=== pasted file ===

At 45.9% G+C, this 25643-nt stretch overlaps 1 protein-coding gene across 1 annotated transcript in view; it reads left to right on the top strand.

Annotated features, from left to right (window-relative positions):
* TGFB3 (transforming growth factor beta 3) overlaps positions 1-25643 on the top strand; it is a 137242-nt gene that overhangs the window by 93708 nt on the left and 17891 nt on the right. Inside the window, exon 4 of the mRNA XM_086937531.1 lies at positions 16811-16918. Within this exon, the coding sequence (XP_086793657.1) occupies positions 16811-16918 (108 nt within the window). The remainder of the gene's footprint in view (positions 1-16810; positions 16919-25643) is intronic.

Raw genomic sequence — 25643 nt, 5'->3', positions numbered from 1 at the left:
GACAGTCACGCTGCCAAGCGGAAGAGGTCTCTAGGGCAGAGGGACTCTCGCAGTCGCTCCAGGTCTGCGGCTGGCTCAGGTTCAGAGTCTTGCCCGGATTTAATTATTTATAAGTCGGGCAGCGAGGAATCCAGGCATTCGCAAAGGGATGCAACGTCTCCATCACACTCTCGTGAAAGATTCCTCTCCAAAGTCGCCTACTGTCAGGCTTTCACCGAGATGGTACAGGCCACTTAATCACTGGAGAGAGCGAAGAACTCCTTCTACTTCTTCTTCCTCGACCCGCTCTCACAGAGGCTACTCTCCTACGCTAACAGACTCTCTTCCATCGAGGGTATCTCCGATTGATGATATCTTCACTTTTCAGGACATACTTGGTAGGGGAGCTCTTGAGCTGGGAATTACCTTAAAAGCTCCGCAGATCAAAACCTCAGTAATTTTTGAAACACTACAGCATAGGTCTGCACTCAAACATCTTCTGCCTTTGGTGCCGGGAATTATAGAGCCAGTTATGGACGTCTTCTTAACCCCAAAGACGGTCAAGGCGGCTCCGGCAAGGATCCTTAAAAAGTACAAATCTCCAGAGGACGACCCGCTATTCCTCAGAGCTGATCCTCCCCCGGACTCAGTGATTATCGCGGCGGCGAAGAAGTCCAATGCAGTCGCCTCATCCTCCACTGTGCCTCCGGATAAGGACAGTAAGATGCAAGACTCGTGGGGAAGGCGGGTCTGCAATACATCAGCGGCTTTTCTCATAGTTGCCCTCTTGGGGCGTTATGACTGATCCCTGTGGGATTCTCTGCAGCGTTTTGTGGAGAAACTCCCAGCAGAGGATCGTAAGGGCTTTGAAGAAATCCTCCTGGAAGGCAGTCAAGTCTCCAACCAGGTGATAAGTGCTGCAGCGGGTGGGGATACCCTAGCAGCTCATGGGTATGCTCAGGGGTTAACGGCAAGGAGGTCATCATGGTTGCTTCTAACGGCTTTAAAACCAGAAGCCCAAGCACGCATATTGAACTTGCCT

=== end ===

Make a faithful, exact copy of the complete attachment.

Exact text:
At 45.9% G+C, this 25643-nt stretch overlaps 1 protein-coding gene across 1 annotated transcript in view; it reads left to right on the top strand.

Annotated features, from left to right (window-relative positions):
* TGFB3 (transforming growth factor beta 3) overlaps positions 1-25643 on the top strand; it is a 137242-nt gene that overhangs the window by 93708 nt on the left and 17891 nt on the right. Inside the window, exon 4 of the mRNA XM_086937531.1 lies at positions 16811-16918. Within this exon, the coding sequence (XP_086793657.1) occupies positions 16811-16918 (108 nt within the window). The remainder of the gene's footprint in view (positions 1-16810; positions 16919-25643) is intronic.

Raw genomic sequence — 25643 nt, 5'->3', positions numbered from 1 at the left:
GACAGTCACGCTGCCAAGCGGAAGAGGTCTCTAGGGCAGAGGGACTCTCGCAGTCGCTCCAGGTCTGCGGCTGGCTCAGGTTCAGAGTCTTGCCCGGATTTAATTATTTATAAGTCGGGCAGCGAGGAATCCAGGCATTCGCAAAGGGATGCAACGTCTCCATCACACTCTCGTGAAAGATTCCTCTCCAAAGTCGCCTACTGTCAGGCTTTCACCGAGATGGTACAGGCCACTTAATCACTGGAGAGAGCGAAGAACTCCTTCTACTTCTTCTTCCTCGACCCGCTCTCACAGAGGCTACTCTCCTACGCTAACAGACTCTCTTCCATCGAGGGTATCTCCGATTGATGATATCTTCACTTTTCAGGACATACTTGGTAGGGGAGCTCTTGAGCTGGGAATTACCTTAAAAGCTCCGCAGATCAAAACCTCAGTAATTTTTGAAACACTACAGCATAGGTCTGCACTCAAACATCTTCTGCCTTTGGTGCCGGGAATTATAGAGCCAGTTATGGACGTCTTCTTAACCCCAAAGACGGTCAAGGCGGCTCCGGCAAGGATCCTTAAAAAGTACAAATCTCCAGAGGACGACCCGCTATTCCTCAGAGCTGATCCTCCCCCGGACTCAGTGATTATCGCGGCGGCGAAGAAGTCCAATGCAGTCGCCTCATCCTCCACTGTGCCTCCGGATAAGGACAGTAAGATGCAAGACTCGTGGGGAAGGCGGGTCTGCAATACATCAGCGGCTTTTCTCATAGTTGCCCTCTTGGGGCGTTATGACTGATCCCTGTGGGATTCTCTGCAGCGTTTTGTGGAGAAACTCCCAGCAGAGGATCGTAAGGGCTTTGAAGAAATCCTCCTGGAAGGCAGTCAAGTCTCCAACCAGGTGATAAGTGCTGCAGCGGGTGGGGATACCCTAGCAGCTCATGGGTATGCTCAGGGGTTAACGGCAAGGAGGTCATCATGGTTGCTTCTAACGGCTTTAAAACCAGAAGCCCAAGCACGCATATTGAACTTGCCT